Please use this identifier to cite or link to this item: https://apo.ansto.gov.au/dspace/handle/10238/4877
Title: A new precipitation weighted method for determining the meteoric water line for hydrological applications demostrated using Australian and global GNIP data:
Authors: Hughes, CE
Crawford, J
Keywords: Hydrology
Rain
Atmospheric precipitations
Oxygen 18
Australia
Ground water
Issue Date: 25-Sep-2012
Publisher: Elsevier Science BV
Citation: Hughes, C. E., Crawford, J. (2012). A new precipitation weighted method for determining the meteoric water line for hydrological applications demonstrated using Australian and global GNIP data. Journal of Hydrology, 464, 344-351. doi:10.1016/j.jhydrol.2012.07.029
Abstract: The relationship between delta H-2 and delta O-18 in precipitation at a site, known as the local meteoric water line (LMWL), is normally defined using an ordinary least squares regression (OLSR) which gives equal weighting to all data points regardless of the precipitation amount they represent. However, smaller precipitation amounts are more likely to have a lower D-excess due to re-evaporation of raindrops below the cloud-base or biases in the sampling method. In this paper we present an equation for a precipitation amount weighted least squares regression (PWLSR) that will correct these biases for use in groundwater and surface hydrology applications. New LMWL equations are presented for Australian sites in the Global Network of Isotopes in Precipitation (GNIP), where the PWLSR consistently produces a LMWL with a larger gradient than the OLSR. Perth and Alice Springs exhibit the largest change in slope. This is consistent with the higher frequency of small monthly precipitation amounts with low D-excess values occurring at these sites in summer for Perth and throughout the year for Alice Springs. The PWLSR method was also applied to 288 stations in the GNIP data base (N>36) and the difference between the slopes of the LMWLs (Delta a = slope(PWLSR)-slope(OLSR)) calculated for these stations. The mean change in slope, Delta a was 0.12 with 56% of sites showing an increase in slope or positive Delta a value and 44% having a decrease in slope or negative Delta a. Sites with Mediterranean climates showed the greatest increase in slope. The magnitude of the change in slope followed some general trends showing a positive correlation with average delta 2H and delta O-18 composition and rainfall variability, and negative correlation with period of record (N). Crown Copyright (C) 2012 Published by Elsevier B.V>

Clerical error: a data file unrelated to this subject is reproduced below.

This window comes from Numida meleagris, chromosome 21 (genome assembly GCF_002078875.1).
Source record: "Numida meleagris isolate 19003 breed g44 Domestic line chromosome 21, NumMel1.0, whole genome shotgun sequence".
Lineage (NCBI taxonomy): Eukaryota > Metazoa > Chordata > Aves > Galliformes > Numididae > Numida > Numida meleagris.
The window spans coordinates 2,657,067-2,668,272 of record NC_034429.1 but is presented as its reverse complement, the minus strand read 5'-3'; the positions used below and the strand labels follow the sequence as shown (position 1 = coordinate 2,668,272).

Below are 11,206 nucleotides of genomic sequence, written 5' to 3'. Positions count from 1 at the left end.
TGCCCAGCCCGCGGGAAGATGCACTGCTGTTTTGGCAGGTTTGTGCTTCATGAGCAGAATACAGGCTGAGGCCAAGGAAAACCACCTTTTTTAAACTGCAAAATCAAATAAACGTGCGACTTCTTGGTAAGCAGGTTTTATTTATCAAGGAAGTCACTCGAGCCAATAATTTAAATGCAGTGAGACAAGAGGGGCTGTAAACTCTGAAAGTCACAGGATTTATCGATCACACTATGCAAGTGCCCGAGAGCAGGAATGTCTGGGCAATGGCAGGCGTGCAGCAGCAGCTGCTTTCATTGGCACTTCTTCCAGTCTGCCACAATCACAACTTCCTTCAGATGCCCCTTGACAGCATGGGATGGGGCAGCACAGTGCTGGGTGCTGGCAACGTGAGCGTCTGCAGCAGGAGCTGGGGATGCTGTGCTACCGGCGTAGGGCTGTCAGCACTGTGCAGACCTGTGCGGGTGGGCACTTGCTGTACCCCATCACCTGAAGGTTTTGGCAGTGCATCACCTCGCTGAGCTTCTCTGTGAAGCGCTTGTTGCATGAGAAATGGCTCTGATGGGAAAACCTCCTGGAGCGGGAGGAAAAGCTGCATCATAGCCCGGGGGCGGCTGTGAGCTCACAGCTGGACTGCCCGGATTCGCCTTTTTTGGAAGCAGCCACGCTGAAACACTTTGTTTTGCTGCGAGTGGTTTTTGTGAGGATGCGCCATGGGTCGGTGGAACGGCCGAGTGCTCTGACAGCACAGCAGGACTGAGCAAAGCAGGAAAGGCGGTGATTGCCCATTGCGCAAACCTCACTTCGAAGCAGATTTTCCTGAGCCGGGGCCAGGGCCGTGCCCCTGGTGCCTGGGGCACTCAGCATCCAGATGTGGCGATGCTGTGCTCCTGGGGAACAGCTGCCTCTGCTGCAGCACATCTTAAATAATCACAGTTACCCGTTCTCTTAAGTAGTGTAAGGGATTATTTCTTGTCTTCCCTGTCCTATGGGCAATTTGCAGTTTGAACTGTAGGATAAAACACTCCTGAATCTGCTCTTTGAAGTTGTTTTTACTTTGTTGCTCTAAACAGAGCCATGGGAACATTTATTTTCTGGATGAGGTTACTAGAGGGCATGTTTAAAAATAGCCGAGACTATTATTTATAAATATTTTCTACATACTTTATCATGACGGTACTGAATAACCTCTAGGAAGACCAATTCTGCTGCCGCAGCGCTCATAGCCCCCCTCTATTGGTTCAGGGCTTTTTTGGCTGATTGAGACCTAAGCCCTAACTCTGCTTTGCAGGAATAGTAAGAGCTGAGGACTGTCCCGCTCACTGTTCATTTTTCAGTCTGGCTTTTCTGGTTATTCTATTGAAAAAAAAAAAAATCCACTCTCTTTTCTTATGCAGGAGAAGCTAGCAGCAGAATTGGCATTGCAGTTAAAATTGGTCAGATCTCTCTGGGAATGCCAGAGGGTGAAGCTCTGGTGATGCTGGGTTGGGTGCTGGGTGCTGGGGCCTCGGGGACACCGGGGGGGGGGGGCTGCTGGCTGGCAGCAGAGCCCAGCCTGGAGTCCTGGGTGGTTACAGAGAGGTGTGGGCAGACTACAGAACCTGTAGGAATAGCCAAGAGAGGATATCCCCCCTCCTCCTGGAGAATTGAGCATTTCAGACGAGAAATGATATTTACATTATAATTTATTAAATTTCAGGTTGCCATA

Gov't Doc #: 4671
URI: http://dx.doi.org/10.1016/j.jhydrol.2012.07.029
http://apo.ansto.gov.au/dspace/handle/10238/4877
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